Pestilences (like that of 1648, described by Alessandro Manzoni in his I Promessi Sposi) and the generally declining conditions of Italy's economy in the 17th and 18th centuries halted the further devlopment of Lombardy. In 1706 the Austrians came to power and introduced some economical and social measures which granted a certain recovery. Their rule was smashed in the late 18th century by the French armies, however, and Lombardy became one of the semi-independent provinces of the Napoleonic Empire.

The restoration of Austrian rule in 1815, in the form of the puppet state called Kingdom of Lombardy-Venetia, had however to contend with new social ideals introduced by the Napoleonic era. Lombardy became one of the intellectual centres of the process which led to the Unification of Italy. The popular republic of 1848 was short-lived, and Lombardy was annexed to the Kingdom of Italy 1859 as a result of the Second Italian Independence War.

Starting from the late 19th century, and with a boom after World War II, Lombardy confirmed its status as the most economically developed area of Italy and Europe itself. The Christian-centre party of Democrazia Cristiana (DC) mantained a majority of the votes and rule of the most important cities and provinces until the late 1980s; support for the other traditional major force of Italian politics, the Italian Communist Party (PCI), was increasingly eroded by the Partito Socialista Italiano (PSI) until, in the early 1990s, the Mani Pulite corruption scandal which spread from Milan to the whole of Italy wiped away the old political class almost entirely. This, together with problems caused by immigration and the general disaffection towards Rome's government (considered too oriented to the less developed regions of southern Italy in economical matters), led to the sudden growth of the separatist party of Lega Lombarda (later Lega Nord), with somewhat plebiscitary consensus especially in agricultural areas and minor cities of the region.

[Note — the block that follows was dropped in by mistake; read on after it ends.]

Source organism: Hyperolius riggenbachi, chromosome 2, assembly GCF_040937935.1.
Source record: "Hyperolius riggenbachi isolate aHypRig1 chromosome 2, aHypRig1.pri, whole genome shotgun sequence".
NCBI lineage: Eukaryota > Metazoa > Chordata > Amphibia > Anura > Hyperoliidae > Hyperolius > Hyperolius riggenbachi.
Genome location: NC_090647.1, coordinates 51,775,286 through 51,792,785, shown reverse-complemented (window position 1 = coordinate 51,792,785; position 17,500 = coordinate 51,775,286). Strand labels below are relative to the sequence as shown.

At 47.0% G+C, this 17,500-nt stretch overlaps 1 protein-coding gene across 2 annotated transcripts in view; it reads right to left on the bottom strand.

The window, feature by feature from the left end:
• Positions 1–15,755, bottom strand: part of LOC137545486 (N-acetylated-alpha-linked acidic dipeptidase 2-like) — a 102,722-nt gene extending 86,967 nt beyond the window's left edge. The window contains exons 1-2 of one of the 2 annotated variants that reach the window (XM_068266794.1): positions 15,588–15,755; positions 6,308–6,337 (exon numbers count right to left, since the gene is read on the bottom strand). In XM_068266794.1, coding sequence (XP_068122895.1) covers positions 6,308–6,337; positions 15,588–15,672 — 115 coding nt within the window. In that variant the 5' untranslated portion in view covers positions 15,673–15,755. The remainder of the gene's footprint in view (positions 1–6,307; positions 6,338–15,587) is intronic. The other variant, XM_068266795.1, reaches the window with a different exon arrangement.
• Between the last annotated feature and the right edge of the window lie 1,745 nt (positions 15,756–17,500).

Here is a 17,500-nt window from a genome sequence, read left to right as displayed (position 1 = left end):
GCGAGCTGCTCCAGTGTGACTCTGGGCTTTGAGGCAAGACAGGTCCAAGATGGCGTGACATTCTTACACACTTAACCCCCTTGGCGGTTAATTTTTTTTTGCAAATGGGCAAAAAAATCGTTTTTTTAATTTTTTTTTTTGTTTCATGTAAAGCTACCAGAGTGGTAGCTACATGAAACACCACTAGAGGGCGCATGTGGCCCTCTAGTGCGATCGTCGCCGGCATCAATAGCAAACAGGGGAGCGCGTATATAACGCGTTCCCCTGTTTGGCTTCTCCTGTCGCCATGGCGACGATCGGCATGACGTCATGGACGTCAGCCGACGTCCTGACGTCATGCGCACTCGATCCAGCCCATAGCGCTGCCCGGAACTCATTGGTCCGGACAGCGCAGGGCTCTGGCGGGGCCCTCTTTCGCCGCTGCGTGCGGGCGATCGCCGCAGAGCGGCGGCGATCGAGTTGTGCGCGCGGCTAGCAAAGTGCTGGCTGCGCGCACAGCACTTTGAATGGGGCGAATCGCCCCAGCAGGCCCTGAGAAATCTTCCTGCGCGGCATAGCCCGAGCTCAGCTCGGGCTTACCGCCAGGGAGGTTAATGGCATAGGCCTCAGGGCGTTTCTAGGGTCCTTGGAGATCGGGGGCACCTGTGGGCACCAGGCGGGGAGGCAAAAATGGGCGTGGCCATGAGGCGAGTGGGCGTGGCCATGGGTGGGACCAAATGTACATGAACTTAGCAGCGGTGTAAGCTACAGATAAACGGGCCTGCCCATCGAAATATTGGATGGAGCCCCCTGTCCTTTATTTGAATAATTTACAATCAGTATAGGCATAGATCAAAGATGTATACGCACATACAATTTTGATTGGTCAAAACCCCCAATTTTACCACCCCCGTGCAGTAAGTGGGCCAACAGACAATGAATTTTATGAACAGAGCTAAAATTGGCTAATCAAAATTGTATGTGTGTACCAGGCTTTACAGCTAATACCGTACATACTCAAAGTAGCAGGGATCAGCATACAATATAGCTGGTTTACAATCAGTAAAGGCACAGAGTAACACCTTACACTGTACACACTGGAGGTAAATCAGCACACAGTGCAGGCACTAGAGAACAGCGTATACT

Provinces of Lombardy

Provinces

The region is divided into the following provinces, all named after their capital cities:

Its twelve provinces are subdivided into a total of 1,562 communes, ranging in population from Milan (1,256,211) to Morterone, near Lake Como, with only 33 inhabitants (2001 census).

Main cities

Transportation

Airports

There are four main airports in Lombardy:

Milan's two airports are considered the most crowded Italian hub, with more than 30 million passengers a year.

Railway service

Lombardy's railway services (S-R Lines).

The Suburban Railway Service (called "S" Lines, the service is similar to the French RER and German S-Bahn), composed of 8 commuter rail lines (10 as of 2008), connects the Milan Metropolitan Area ("Great Milan") and other important cities, like Como or Varese.

The Regional Railway Service (called "R"), on the other hand, links the cities of Lombardy and connects the region with the national railway system.

Tourism information

Famous Lombards

Food

Brasato di maiale nero, pork braised in chianti.

Wines

  • Inferno
  • Sassella
  • Sfursat
  • Franciacorta Brut
  • Franciacorta rosso
  • Lugana
  • Bonarda dell'Oltrepò
  • Barbera dell'Oltrepò
  • Moscato dell'Oltrepò
  • San Colombano

See also


External links

General information

Provinces

Universities